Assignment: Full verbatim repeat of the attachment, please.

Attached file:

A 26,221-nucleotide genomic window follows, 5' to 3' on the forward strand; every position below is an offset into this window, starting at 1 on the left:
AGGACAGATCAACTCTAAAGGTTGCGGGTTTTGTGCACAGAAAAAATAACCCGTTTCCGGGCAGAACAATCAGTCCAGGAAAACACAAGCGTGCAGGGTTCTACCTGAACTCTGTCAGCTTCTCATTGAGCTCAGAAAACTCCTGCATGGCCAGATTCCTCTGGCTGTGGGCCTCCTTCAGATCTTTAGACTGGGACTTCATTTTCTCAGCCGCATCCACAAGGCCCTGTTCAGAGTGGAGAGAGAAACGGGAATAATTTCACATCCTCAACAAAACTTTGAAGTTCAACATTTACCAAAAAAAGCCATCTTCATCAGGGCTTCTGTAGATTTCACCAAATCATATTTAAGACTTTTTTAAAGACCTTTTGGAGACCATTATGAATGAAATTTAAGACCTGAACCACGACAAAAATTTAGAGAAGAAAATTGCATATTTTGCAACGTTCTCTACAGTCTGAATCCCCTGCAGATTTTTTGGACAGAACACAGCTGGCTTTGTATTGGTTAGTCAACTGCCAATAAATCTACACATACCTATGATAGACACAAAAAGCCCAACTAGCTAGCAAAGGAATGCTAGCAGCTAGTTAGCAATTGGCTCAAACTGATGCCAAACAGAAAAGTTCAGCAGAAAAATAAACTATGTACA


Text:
A 26,221-nucleotide genomic window follows, 5' to 3' on the forward strand; every position below is an offset into this window, starting at 1 on the left:
AGGACAGATCAACTCTAAAGGTTGCGGGTTTTGTGCACAGAAAAAATAACCCGTTTCCGGGCAGAACAATCAGTCCAGGAAAACACAAGCGTGCAGGGTTCTACCTGAACTCTGTCAGCTTCTCATTGAGCTCAGAAAACTCCTGCATGGCCAGATTCCTCTGGCTGTGGGCCTCCTTCAGATCTTTAGACTGGGACTTCATTTTCTCAGCCGCATCCACAAGGCCCTGTTCAGAGTGGAGAGAGAAACGGGAATAATTTCACATCCTCAACAAAACTTTGAAGTTCAACATTTACCAAAAAAAGCCATCTTCATCAGGGCTTCTGTAGATTTCACCAAATCATATTTAAGACTTTTTTAAAGACCTTTTGGAGACCATTATGAATGAAATTTAAGACCTGAACCACGACAAAAATTTAGAGAAGAAAATTGCATATTTTGCAACGTTCTCTACAGTCTGAATCCCCTGCAGATTTTTTGGACAGAACACAGCTGGCTTTGTATTGGTTAGTCAACTGCCAATAAATCTACACATACCTATGATAGACACAAAAAGCCCAACTAGCTAGCAAAGGAATGCTAGCAGCTAGTTAGCAATTGGCTCAAACTGATGCCAAACAGAAAAGTTCAGCAGAAAAATAAACTATGTACA